Marquette University School of Dentistry

Marquette University School of Dentistry is a private institution in Milwaukee, Wisconsin, that pioneered a patient-centered clinical curriculum to provide quality comprehensive dental care without fragmentation into separate specialties or disciplines. Each year, Marquette University School of Dentistry enrolls just 100 freshmen—50 Wisconsin residents and 50 non-residents—ensuring students receive the attention they require to succeed in the intense, high-caliber program.

An immaculate academic and ethical record can open many career doors for dentistry school graduates. To maintain its prestige and standard of patient care, Marquette University School of Dentistry holds its students accountable for actions in the classroom, in general practice, and in their personal lives. When the stakes are high, even the slightest misstep can snowball into a mountain of negative consequences, whether they manifest in academic failures or ethical violations. Even hard-working students of good character can land themselves in front of a disciplinary board.

If you or a loved one is a student facing disciplinary action at Marquette University School of Dentistry, you have the opportunity to retain professional assistance. You can improve your chances of a favorable outcome by hiring an advisor with specific experience in student rights and discipline issues.

Marquette University School of Dentistry Academic, Behavioral, and Clinical Standards

Marquette University School of Dentistry students must abide by the highest academic and behavioral integrity standards. They are responsible for complying with the regulations and procedures described in the Handbook on Academic Policies and Procedures, Clinic Operations Manual, and Comprehensive Patient Care Group Manual, as well as those outlined in the Marquette University Student Handbook.

Just like medical students, those enrolled in dentistry school have responsibilities inside and outside the classroom. Students may be subject to disciplinary action under the following circumstances:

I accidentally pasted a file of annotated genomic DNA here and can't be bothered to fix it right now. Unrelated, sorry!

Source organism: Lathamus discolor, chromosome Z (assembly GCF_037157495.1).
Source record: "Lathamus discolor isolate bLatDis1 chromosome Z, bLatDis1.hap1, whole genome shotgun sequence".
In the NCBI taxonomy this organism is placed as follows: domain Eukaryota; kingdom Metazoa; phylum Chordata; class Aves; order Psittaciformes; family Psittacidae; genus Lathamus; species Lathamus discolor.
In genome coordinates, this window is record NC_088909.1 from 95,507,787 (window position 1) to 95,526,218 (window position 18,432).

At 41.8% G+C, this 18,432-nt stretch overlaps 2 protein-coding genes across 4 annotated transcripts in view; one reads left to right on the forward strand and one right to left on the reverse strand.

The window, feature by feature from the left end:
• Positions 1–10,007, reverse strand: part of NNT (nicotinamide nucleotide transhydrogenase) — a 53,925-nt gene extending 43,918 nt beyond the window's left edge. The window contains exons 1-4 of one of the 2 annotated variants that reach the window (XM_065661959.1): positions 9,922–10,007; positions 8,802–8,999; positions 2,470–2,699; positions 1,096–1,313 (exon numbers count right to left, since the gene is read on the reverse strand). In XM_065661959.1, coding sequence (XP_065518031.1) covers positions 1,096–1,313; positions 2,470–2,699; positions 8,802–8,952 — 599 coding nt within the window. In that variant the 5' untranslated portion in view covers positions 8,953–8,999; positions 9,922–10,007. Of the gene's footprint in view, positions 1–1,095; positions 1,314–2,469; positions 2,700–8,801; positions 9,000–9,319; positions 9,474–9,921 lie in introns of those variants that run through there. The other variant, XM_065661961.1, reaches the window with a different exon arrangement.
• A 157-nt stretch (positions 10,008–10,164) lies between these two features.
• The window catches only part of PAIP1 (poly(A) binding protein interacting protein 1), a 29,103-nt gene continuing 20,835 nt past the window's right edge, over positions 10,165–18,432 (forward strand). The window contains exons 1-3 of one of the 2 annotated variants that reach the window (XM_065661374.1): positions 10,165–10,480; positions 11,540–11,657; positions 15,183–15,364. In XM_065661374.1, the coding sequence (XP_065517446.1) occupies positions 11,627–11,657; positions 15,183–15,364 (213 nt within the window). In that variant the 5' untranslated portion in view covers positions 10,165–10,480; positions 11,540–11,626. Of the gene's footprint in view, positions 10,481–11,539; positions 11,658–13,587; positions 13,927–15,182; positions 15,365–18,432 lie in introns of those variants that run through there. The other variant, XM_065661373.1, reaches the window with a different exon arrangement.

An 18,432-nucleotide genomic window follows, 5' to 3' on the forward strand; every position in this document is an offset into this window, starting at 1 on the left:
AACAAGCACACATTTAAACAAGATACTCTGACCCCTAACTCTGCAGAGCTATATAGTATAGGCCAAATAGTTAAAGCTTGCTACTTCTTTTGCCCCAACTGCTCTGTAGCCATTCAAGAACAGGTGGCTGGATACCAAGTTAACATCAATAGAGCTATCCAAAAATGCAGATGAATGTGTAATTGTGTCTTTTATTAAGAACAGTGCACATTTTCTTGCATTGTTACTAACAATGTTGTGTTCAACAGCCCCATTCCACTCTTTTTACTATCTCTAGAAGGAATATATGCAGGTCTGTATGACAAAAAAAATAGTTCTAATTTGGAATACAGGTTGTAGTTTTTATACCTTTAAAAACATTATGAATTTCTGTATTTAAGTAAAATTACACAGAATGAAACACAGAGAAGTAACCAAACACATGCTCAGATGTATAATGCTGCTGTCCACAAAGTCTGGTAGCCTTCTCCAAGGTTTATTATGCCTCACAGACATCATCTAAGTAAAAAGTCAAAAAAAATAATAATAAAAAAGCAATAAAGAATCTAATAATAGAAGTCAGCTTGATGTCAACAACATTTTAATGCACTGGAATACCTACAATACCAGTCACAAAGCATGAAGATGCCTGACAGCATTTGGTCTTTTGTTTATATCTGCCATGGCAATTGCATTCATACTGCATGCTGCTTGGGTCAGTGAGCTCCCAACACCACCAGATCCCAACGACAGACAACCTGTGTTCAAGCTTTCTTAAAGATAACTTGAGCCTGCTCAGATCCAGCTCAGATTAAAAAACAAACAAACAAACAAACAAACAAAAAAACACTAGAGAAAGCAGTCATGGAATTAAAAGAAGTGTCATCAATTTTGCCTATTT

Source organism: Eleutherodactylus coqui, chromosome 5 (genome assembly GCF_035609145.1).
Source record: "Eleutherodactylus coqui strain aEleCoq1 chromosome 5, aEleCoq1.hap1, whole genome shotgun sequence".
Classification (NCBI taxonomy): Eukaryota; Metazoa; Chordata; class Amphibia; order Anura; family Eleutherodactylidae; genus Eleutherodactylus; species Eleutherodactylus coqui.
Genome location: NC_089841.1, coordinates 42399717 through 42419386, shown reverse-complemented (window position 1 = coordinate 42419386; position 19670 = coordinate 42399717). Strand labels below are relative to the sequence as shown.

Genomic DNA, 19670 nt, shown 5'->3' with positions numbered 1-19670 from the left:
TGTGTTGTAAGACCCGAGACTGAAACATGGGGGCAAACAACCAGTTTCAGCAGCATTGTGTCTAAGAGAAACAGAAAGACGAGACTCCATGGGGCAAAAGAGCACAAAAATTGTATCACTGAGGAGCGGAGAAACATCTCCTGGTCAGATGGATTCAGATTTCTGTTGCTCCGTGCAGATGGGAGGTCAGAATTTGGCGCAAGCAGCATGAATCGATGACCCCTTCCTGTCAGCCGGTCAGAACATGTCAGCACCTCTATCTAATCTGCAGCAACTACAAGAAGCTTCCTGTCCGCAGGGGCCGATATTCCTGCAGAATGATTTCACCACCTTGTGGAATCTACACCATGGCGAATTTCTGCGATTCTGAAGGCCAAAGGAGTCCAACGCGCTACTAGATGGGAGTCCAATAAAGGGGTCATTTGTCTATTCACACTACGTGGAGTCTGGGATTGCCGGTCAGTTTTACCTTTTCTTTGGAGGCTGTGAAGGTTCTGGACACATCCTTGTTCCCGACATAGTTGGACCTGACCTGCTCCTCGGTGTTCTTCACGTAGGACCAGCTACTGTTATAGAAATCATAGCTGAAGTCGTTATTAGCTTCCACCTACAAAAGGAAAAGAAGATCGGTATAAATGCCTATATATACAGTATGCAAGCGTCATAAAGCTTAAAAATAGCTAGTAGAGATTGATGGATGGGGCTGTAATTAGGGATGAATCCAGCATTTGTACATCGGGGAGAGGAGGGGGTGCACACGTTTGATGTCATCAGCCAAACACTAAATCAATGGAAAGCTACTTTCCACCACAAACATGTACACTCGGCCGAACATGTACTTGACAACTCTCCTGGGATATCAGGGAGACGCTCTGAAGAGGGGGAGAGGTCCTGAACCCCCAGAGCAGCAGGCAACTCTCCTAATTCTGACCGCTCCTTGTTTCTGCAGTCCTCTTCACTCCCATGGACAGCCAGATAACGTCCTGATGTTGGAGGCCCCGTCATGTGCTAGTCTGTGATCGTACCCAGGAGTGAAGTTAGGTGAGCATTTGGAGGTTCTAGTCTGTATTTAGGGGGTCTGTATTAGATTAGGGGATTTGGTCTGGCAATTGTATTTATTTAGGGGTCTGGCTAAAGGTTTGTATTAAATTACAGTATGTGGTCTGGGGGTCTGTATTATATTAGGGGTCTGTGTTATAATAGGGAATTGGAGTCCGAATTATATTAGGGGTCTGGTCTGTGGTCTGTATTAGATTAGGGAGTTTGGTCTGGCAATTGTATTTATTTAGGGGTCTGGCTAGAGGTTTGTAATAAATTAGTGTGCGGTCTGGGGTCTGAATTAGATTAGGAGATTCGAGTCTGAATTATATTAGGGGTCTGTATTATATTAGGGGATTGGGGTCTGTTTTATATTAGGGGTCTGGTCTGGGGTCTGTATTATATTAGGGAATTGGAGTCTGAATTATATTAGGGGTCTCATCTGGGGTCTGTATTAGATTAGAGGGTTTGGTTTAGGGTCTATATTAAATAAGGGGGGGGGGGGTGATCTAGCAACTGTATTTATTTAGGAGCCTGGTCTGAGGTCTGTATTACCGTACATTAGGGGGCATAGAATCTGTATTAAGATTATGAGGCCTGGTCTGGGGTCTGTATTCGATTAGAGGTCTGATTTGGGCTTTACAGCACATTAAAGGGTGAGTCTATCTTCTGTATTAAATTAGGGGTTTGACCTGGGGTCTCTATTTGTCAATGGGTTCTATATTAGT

Academic Misconduct

  • Academic fraud
  • Cheating
  • Failure to achieve satisfactory academic progress
  • Plagiarism
  • Research misconduct
  • Unauthorized collaboration

Behavioral Misconduct

  • Criminal mischief
  • Cyberstalking or online harassment
  • Drug use
  • Physical assault or threats of violence
  • Theft
  • Unethical use of social media

Clinical Misconduct

  • Disclosing patient information outside HIPAA guidelines
  • Inappropriate actions or speech toward patients, visitors, or other medical care providers
  • Failing to manage on-the-job stress

How Marquette University School of Dentistry Handles Misconduct

The Office of Student Development handles violations of regulations found in the Marquette University Student Handbook. All other infractions are managed by the Marquette University School of Dentistry administration. If there is a conflict between the two applicable regulations, the School of Dentistry procedures will have authority over the situation. Students may view the Handbook on Academic Policies and Procedures on the School of Dentistry Intranet website.

Dental students found responsible for violations of school governance will be subject to sanctions including but not limited to:

  • Remediation
  • Probation
  • Suspension
  • Dismissal
  • Revocation or withholding of degree

Remediation at Marquette University School of Dentistry

When students fail to achieve minimum academic standards or have behavioral concerns in their patient care, the school administration may recommend a remediation plan to help them regain ground or may be prescribed for professionalism violations.

If a student is required to undergo remediation, Marquette University School of Dentistry may require:

  • Didactic instruction
  • Retesting competencies
  • Typodontic exercises
  • Verbal coaching

Remediation can either save a student's career or become the beginning of a slow downfall that will cost them precious time. Regardless, remediation can be averted through a successful grade or behavioral appeal. Therefore, before establishing a plan with the school's governing bodies, a student should consult with a professional to explore whet